Monoclonal Antibody Study Drives Seven-Fold Increase in COVID Treatment

The latest results from a monoclonal antibody study have driven a seven-fold increase in the use of the COVID-19 treatment.

A study from the University of Pittsburgh Medical Center (UPMC) has shown that monoclonal antibodies—when used to treat COVID-19 patients soon after their diagnosis—significantly decrease hospitalization and death from the disease.

Before the study, which was completed in partnership with the White House COVID-19 Response Team, a small percentage of eligible patients in the U.S. were able to receive the potentially lifesaving treatment.

"Now, we're able to offer monoclonal antibodies in the context of a clinical trial at every single one of our available treatment sites—resulting in a 7.5-fold increase in the number of eligible patients receiving this treatment," lead author and UPMC infectious disease pharmacist Erin McCreary said in a Wednesday press release.

Monoclonal antibodies work by binding to viruses the way normal antibodies do, but these antibodies are also designed to recognize a specific part of the virus—the spike protein. By targeting the component on the shell, the treatment prevents the virus from attaching and infecting cells.

Data from UPMC patients showed that both Eli Lilly and Company therapies authorized for emergency use by the FDA—bamlanivimab-etesevimab and casirivimab-imdevimab—were safe and appeared to be equally effective.

The trial was conducted between March 10 and June 25 with over 5,000 COVID-19 patients.

The study's expanded use of monoclonal antibodies allowed researchers to overcome racial disparities in who was receiving the treatment. Use of monoclonal antibodies had been concentrated when FDA authorization was first granted.

Monoclonal Antibodies COVID Treatment Regeneron Study
Data shows that monoclonal antibody treatment significantly decreases hospitalization and death from COVID-19. Above, a man enters the Regeneron Clinic at a monoclonal antibody treatment site in Pembroke Pines, Florida, on August 19, 2021. Chandan Khanna/AFP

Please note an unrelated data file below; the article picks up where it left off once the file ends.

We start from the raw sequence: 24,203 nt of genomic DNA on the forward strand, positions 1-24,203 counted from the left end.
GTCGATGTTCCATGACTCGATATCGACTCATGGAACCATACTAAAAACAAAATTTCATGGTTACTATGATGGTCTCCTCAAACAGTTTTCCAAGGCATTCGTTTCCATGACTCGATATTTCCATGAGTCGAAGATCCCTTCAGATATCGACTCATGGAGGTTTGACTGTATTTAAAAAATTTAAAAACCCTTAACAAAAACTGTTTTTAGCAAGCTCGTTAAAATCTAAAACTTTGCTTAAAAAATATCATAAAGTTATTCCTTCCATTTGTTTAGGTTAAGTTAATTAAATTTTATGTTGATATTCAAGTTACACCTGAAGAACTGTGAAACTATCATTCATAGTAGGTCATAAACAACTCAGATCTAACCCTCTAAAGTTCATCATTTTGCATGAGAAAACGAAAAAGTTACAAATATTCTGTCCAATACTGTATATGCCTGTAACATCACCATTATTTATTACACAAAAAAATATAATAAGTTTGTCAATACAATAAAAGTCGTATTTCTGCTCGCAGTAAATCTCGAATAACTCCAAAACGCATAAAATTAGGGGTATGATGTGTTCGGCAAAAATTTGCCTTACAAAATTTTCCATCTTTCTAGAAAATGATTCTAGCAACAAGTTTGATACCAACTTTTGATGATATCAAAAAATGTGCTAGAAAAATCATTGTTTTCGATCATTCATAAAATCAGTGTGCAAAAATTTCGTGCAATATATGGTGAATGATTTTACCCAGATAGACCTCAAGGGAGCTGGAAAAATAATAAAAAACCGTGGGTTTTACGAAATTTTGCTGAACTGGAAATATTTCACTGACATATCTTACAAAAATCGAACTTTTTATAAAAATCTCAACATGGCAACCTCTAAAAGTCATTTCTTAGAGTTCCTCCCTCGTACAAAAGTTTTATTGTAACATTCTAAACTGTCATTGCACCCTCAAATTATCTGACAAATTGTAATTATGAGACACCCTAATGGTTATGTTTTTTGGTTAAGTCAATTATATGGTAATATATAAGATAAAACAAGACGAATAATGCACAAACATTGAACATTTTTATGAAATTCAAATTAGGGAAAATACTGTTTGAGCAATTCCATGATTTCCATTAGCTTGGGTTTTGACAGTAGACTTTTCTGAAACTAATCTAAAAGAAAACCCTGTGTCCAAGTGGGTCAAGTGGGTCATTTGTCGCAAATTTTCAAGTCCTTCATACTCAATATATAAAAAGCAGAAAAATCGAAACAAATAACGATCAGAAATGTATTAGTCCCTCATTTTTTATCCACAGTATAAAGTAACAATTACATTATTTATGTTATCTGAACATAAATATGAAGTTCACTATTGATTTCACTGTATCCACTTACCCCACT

"The whole world is in a race to tame the virus that causes COVID-19," co-author and UPMC's chief innovation officer Dr. Derek Angus said. "If we get COVID-19, monoclonal antibodies are currently our best bet to keep ourselves and our loved ones alive and out of the hospital."

"In our quest for a cure, we've had the good fortune to have multiple options available, leaving doctors with the question: Which one is best for my patient? Right now, the answer is that the best option is the one you can give your patient fastest," he added.

The next phase of the trial will evaluate how well the monoclonal antibody treatments work against coronavirus variants, including Delta, which is now the predominant strain in the U.S.

Last month, the nation's top-infectious disease expert, Dr. Anthony Fauci, also recommended the use of monoclonal antibodies, calling them "effective" yet "underutilized" by most physicians treating early cases of the virus.

Monoclonal antibody therapeutic treatments have been shipped nationwide by the Department of Health and Human Services. Nearest locations can be found on the HHS website.